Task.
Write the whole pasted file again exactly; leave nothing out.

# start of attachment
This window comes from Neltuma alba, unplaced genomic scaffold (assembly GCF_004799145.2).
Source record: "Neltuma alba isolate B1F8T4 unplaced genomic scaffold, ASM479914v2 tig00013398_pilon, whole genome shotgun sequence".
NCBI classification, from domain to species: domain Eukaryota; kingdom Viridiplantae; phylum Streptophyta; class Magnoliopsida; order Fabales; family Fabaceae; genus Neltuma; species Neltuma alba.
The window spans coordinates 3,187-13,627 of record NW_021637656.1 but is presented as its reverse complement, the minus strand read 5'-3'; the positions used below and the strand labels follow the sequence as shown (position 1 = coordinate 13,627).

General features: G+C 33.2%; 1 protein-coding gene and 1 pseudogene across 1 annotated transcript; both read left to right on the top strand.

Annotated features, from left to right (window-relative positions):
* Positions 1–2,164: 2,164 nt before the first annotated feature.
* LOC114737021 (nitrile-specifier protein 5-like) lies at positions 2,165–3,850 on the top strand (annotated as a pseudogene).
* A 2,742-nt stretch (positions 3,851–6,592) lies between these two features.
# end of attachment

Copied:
This window comes from Neltuma alba, unplaced genomic scaffold (assembly GCF_004799145.2).
Source record: "Neltuma alba isolate B1F8T4 unplaced genomic scaffold, ASM479914v2 tig00013398_pilon, whole genome shotgun sequence".
NCBI classification, from domain to species: domain Eukaryota; kingdom Viridiplantae; phylum Streptophyta; class Magnoliopsida; order Fabales; family Fabaceae; genus Neltuma; species Neltuma alba.
The window spans coordinates 3,187-13,627 of record NW_021637656.1 but is presented as its reverse complement, the minus strand read 5'-3'; the positions used below and the strand labels follow the sequence as shown (position 1 = coordinate 13,627).

General features: G+C 33.2%; 1 protein-coding gene and 1 pseudogene across 1 annotated transcript; both read left to right on the top strand.

Annotated features, from left to right (window-relative positions):
* Positions 1–2,164: 2,164 nt before the first annotated feature.
* LOC114737021 (nitrile-specifier protein 5-like) lies at positions 2,165–3,850 on the top strand (annotated as a pseudogene).
* A 2,742-nt stretch (positions 3,851–6,592) lies between these two features.